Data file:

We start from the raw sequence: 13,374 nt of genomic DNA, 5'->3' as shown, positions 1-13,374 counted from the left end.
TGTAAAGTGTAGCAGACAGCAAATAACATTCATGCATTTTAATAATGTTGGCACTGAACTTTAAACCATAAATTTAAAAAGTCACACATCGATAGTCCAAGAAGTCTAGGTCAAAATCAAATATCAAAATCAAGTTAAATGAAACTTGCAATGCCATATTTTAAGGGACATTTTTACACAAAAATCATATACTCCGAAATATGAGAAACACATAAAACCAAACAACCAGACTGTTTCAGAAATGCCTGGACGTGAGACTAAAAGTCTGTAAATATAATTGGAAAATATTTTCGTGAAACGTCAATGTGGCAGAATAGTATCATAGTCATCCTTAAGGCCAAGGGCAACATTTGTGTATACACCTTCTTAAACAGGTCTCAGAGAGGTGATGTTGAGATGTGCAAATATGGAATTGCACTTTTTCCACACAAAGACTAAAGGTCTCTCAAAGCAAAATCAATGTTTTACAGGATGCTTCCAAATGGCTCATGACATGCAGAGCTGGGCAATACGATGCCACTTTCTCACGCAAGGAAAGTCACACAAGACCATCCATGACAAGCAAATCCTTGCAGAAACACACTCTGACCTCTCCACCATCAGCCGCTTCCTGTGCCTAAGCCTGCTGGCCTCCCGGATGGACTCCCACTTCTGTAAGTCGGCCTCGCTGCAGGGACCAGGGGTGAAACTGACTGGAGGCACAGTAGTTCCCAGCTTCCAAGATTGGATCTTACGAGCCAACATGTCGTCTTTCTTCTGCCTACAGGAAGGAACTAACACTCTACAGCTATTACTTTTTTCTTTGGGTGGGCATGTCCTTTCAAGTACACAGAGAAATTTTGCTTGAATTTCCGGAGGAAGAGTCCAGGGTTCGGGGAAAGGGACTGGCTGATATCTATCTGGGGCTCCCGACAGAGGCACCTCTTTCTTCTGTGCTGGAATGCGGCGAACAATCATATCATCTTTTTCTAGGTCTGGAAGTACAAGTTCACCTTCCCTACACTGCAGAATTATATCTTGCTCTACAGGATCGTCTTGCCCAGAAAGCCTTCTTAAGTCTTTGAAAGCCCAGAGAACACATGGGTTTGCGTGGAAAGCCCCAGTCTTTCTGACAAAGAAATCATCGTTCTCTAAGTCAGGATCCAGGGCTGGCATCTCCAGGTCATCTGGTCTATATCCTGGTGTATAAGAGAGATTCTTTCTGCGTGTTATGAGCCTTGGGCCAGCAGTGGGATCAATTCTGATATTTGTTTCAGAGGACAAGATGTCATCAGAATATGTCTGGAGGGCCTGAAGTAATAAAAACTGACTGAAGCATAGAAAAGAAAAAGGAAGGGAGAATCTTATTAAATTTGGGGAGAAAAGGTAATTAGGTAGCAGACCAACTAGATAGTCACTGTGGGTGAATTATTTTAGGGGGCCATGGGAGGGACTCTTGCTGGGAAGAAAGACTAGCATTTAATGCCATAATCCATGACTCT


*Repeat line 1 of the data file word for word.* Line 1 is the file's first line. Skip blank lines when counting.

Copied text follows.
We start from the raw sequence: 13,374 nt of genomic DNA, 5'->3' as shown, positions 1-13,374 counted from the left end.